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Division of Youth and Family Services v. R.I.C.

SUPERIOR COURT OF NEW JERSEY APPELLATE DIVISION


November 20, 2008

DIVISION OF YOUTH AND FAMILY SERVICES, PLAINTIFF-RESPONDENT,
v.
R.I.C., DEFENDANT-APPELLANT.
IN THE MATTER OF THE GUARDIANSHIP OF D.J.C. AND C.A.C., MINORS.
DIVISION OF YOUTH AND FAMILY SERVICES, PLAINTIFF-RESPONDENT,
v.
M.B., DEFENDANT-APPELLANT.
IN THE MATTER OF THE GUARDIANSHIP OF D.J.C. AND C.A.C., MINORS.

On appeal from Superior Court of New Jersey, Chancery Division, Family Part, Middlesex County, Docket No. FG-12-60-07.

Per curiam.

RECORD IMPOUNDED

NOT FOR PUBLICATION WITHOUT THE APPROVAL OF THE APPELLATE DIVISION

Submitted October 21, 2008

Before Judges Collester and Graves.

In these consolidated matters initiated by the New Jersey Division of Youth and Family Services (DYFS or the Division), defendant R.I.C. appeals from a judgment terminating his parental rights to his daughter, C.A.C. (fictitiously, Christina), and defendant M.B. appeals from a judgment terminating his parental rights to his daughter, D.J.C. (fictitiously, Deidre). The mother of both children, J.B., executed an identified surrender of her parental rights to allow the current foster parents to adopt both girls.

On appeal, R.I.C. presents the following arguments:

POINT I. THE TRIAL COURT ABUSED ITS DISCRETION AND DEPRIVED THE DEFENDANT OF HIS DUE PROCESS RIGHT TO A FAIRLY CONDUCTED GUARDIANSHIP TRIAL BY FINDING THAT THE DEFENDANT WAIVED HIS RIGHT TO ASSIGNED COUNSEL AND WAIVED HIS RIGHT TO BE PRESENT AT THE GUARDIANSHIP TRIAL.

(A) THE RECORD CANNOT SUPPORT THE TRIAL COURT'S FINDING THAT THE DEFENDANT WAIVED ASSIGNED COUNSEL.

(B) THE RECORD CANNOT SUPPORT THE TRIAL COURT'S FINDING THAT THE DEFENDANT WAIVED HIS RIGHT TO BE PRESENT.

POINT II. THE JUDGMENT OF GUARDIANSHIP SHOULD BE REVERSED BECAUSE THE TRIAL COURT'S FINDINGS WITH REGARD TO THE FIRST, SECOND, AND FOURTH PRONGS OF THE "BEST INTERESTS" TEST ARE NOT SUPPORTED BY CLEAR AND CONVINCING EVIDENCE IN THE RECORD.

(A) THE TRIAL COURT ERRED IN FINDING THAT THE DEFENDANT "HARMED" D.J.C. AND C.A.C. UNDER THE FIRST PRONG.

(B) THE TRIAL COURT ERRED IN FINDING SECOND-PRONG PARENTAL UNFITNESS.

(C) THE TRIAL COURT ERRED IN FINDING THAT TERMINATION OF DEFENDANT'S PARENTAL RIGHTS WOULD NOT DO MORE HARM THAN GOOD UNDER THE FOURTH PRONG.

M.B. argues as follows:

POINT I. SUBSTANTIAL CREDIBLE EVIDENCE DID NOT EXIST SUPPORTING THE COURT'S FINDING THAT THE "BEST INTERESTS" TEST WAS PROVEN BY CLEAR AND CONVINCING EVIDENCE.

(A) THERE DID NOT EXIST CLEAR AND CONVINCING EVIDENCE TO SUPPORT THE FINDING THAT THE HEALTH AND DEVELOPMENT OF THE CHILD WERE AND WOULD CONTINUE TO BE ENDANGERED BY THE PARENTAL RELATIONSHIP.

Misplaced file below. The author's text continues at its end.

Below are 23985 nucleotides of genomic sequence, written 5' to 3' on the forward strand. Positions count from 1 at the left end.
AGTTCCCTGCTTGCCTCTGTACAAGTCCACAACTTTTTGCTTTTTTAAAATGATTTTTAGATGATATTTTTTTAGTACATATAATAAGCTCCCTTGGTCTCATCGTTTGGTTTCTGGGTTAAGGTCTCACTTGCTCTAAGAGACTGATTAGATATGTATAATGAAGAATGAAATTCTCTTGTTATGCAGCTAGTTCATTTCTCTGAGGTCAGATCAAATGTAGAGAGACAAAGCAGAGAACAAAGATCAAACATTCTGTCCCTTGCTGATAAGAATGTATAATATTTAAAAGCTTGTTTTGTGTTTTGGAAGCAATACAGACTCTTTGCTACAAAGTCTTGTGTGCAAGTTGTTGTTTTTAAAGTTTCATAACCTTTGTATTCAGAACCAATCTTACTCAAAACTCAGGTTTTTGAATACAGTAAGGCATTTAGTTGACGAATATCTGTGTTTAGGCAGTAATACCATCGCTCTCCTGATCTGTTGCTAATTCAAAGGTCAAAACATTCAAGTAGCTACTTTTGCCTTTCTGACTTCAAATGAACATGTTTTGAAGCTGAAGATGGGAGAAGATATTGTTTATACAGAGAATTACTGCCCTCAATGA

(B) THERE DID NOT EXIST CLEAR AND CONVINCING EVIDENCE TO SUPPORT A FINDING THAT THE APPELLANT WAS UNWILLING OR WAS UNABLE TO ELIMINATE THE HARM FACING THE CHILD.

(C) THERE DID NOT EXIST CLEAR AND CONVINCING EVIDENCE THAT THE DIVISION MADE "REASONABLE EFFORTS" TO PROVIDE SERVICES TO M.B.

(D) THE COURT'S FINDINGS THAT TERMINATION OF PARENTAL RIGHTS WILL NOT DO MORE HARM THAN GOOD IS NOT SUPPORTED BY CLEAR AND CONVINCING EVIDENCE.

After reviewing these contentions in light of the record and the applicable law, we are satisfied that all of defendants' arguments are without sufficient merit to warrant extended discussion in a written opinion. R. 2:11-3(e)(1)(E). We affirm substantially for the reasons stated by Judge Lerner in his comprehensive oral decision on May 3, 2007, with only the following comments.

The girls were placed in foster care on September 4, 2003. On that date, the Division received a referral indicating that J.B. and her two daughters were living in a pool house. Upon investigation, the Division worker found that J.B. and her two children were living with J.B.'s mother and her paramour in a one-room pool house that had a full-sized bathroom but no kitchen. According to the Division worker's written report, the living conditions were "deplorable":

This environment is deplorable for any one to live in. Upon my investigation, I found out that the mother is on psychotropic medications . . . . According to the mother, she receive[d] treatment at St. [Barnabas] Behavioral Health Center . . . . Worker asked for authority to place the children out of home. Mother signed 6 months inform[ed] consent for the children to be placed out of home. There was no family member/friends mentioned during placement. However mother said that she will look for someone to care for them because she does not have any family besides her mother. Mother stated that [Deidre's] father is in jail and she does not know the whereabouts of [Christina's] father. Mother was very cooperative during the children's removal.